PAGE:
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BrianBM

Inline engines' pollution characteristics

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A question, that popped into my head for no discernable reason.

 

The most conspicuous inline engine in this country was probably the straight 6 that Jeep dropped some years ago. I comprehend some of the problems of the inline engine (length, for one). Here's a different one ... is an inline engine any more or less difficult, for pollution-control-engineering purposes, then a V-block design? Did that have anything to do with the apparent demise of automotive inline engines in this country?

 

Just curious. Gearheads to the fore!

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I think it does have more to with length issues. With modern designs on newer vehicles with stumpy hoods and smaller engine bays I don't see why emissions would be an engineering problem, as it would be same as an in line 4 just with two more cylinders. How ever VW solved the length issue with the VR6 which posses another question would you consider a VR6 an in line or V-motor? The cylinders are opposed 15 degrees and no valley (single head).

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I share the opinion that the bigger inline engines are gone because of the lack of engine compartment space. However, don't forget that the Cummins diesel in the Dodge 2500/3500 is an inline engine and it does meet the EPA pollution requirements.

 

Getting very specific, I don't think a carburetor-fed, single manifold, inline six cylinder would meet emissions requirements today. Cylinders 1 and 6 suffer from fuel-to-air ratio deficiencies as a result of location. Thus the engine would need a decent amount of exhaust treatment measures.

 

Likewise, an inline six cylinder engine fed with a throttle body plenum and individual cylinder fuel injection would have a similar level of difficulty as many v-block engines when trying to meet emissions standards.

 

Although there is more to this than just emissions. What I notice is the v-block engines that replaced the inline six engines from Ford and Jeep are a smaller displacement. Smaller displacement in both of these cases contributes to less fuel consumption and higher MPG ratings.

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It is packaging, not pollution that has killed most inline 6s. Note that BMW still uses inline 6s, but almost all BMWs are rear wheel drive, with a longitudinal engine.

 

These days, most small and midsize sedans are front-wheel drive, with transverse engines. Six cylinder inline engines are difficult to package this way (though Volvo has done it).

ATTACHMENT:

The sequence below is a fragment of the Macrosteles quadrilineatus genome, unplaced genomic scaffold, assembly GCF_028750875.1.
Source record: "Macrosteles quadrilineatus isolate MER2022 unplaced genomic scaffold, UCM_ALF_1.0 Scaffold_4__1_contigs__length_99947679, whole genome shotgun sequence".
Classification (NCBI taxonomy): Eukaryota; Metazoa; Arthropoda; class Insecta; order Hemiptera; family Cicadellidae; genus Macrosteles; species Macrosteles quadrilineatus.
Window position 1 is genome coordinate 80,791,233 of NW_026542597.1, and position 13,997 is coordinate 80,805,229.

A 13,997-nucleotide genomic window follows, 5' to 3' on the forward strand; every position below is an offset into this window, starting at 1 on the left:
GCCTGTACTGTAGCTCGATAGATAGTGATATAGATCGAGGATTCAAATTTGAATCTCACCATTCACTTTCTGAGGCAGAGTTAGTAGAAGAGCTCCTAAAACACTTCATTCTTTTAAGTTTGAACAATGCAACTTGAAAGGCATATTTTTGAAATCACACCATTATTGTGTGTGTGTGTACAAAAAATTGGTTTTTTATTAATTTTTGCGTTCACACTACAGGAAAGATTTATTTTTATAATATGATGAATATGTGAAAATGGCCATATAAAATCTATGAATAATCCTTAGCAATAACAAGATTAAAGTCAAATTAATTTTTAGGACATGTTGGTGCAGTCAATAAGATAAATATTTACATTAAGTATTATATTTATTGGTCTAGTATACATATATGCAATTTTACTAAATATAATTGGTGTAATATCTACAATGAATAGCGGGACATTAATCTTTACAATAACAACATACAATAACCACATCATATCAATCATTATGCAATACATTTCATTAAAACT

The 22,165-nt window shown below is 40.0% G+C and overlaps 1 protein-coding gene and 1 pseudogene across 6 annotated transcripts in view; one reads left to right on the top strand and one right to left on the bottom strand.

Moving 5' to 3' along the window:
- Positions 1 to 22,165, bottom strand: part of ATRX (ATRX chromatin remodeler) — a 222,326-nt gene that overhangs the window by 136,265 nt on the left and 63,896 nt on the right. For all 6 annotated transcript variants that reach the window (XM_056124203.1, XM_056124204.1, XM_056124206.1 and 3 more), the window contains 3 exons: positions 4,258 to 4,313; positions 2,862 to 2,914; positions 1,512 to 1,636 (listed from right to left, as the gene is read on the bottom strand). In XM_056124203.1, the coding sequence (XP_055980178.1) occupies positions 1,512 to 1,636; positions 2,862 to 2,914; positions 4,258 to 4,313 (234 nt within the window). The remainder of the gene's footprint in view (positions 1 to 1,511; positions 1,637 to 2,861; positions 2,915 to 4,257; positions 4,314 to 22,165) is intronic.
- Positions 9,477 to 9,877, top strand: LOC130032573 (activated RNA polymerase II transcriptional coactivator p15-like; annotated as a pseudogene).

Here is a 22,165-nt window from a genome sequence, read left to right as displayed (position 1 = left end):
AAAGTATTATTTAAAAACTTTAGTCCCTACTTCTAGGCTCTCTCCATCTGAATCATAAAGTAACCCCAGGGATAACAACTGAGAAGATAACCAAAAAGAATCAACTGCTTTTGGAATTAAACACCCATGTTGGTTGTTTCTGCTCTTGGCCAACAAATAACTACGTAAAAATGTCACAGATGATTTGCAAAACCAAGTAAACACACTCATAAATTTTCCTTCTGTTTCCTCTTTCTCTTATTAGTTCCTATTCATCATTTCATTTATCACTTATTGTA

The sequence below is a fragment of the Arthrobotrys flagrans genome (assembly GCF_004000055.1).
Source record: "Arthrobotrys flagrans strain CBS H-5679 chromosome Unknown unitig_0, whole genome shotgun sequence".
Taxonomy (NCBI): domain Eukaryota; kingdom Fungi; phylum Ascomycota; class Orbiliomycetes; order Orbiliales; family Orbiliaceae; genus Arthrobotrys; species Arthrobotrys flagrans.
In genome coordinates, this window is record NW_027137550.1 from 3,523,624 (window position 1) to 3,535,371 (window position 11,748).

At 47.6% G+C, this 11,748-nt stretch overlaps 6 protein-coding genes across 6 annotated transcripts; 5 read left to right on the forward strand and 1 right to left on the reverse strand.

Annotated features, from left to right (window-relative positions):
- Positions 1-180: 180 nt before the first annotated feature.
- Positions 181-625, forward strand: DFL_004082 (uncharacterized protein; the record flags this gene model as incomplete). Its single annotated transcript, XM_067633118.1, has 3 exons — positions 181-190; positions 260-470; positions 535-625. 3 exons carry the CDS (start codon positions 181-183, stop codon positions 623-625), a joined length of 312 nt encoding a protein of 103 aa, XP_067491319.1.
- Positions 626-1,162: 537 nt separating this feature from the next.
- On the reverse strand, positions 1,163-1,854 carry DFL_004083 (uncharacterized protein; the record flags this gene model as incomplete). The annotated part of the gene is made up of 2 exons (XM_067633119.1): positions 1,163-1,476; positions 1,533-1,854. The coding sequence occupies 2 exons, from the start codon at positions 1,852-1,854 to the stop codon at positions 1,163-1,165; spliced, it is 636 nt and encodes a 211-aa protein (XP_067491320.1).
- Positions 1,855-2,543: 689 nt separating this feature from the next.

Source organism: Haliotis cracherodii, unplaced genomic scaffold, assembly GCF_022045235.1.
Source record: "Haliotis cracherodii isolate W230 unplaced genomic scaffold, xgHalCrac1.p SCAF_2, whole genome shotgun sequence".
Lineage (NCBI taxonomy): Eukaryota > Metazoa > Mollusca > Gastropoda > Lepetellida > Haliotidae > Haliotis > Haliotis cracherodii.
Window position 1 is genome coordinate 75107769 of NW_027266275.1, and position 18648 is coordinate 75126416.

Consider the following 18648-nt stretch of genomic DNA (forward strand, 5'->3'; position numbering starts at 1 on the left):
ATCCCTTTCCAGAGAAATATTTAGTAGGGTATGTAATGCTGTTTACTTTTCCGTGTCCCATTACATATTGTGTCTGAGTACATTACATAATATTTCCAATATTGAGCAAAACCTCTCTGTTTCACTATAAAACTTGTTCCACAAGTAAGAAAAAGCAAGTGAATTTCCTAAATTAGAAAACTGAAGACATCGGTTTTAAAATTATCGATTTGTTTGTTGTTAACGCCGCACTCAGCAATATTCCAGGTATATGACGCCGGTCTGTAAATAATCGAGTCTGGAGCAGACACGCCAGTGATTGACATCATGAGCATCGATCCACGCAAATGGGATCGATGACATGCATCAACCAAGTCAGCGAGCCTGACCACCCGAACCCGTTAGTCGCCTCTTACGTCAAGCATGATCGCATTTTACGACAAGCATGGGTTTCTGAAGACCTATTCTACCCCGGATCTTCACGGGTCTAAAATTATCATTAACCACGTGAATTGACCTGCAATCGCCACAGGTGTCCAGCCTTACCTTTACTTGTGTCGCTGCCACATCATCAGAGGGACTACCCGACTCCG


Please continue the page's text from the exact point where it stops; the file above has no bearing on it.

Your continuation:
For trucks and SUVs, an inline 6 is longer than a V8, requiring a longer hood for crush space.

 

It is too bad, because inline 6s have better vibration characteristics than V6s.

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As said, they do exists in BMW, but with rear wheel drive. I have a VW Jetta Sportwagen and it has a transverse mounted inline 5. So there are other options and combination. VW has some interesting engine, including their W's

 

I'd agree with the others that it is space. I think you can engineer a well designed diesel or gasoline turbo charged 4 and get similar performance as a 6 in a smaller and lighter package. So it may have been a practical decision too.

 

--Pete

 

View PostA question, that popped into my head for no discernable reason.

 

The most conspicuous inline engine in this country was probably the straight 6 that Jeep dropped some years ago. I comprehend some of the problems of the inline engine (length, for one). Here's a different one ... is an inline engine any more or less difficult, for pollution-control-engineering purposes, then a V-block design? Did that have anything to do with the apparent demise of automotive inline engines in this country?

 

Just curious. Gearheads to the fore!

 

 

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Interesting answers; thank you.

 

I assume that the world's remaining I-6 engines are all fuel-injected and 4-valve affairs. Of the remaining I-6 engines, is there one that is, by consensus, the technology leader?

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View PostInteresting answers; thank you.

 

I assume that the world's remaining I-6 engines are all fuel-injected and 4-valve affairs. Of the remaining I-6 engines, is there one that is, by consensus, the technology leader?

 

BMW. You can argue whether it is their twin-turbo inline-6 or their new single turbo inline-6.

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Gm had the 4.2 in the trailblazer and they still have that straight 5 that's in the H3 and little pickups. Volvo has a straight 5 or least they used to. I think the little land rover (lr2) has a straight 6 too. Yeah it's definitely the length that killed it as cars got smaller. I think they might be a little heavier too but not sure.

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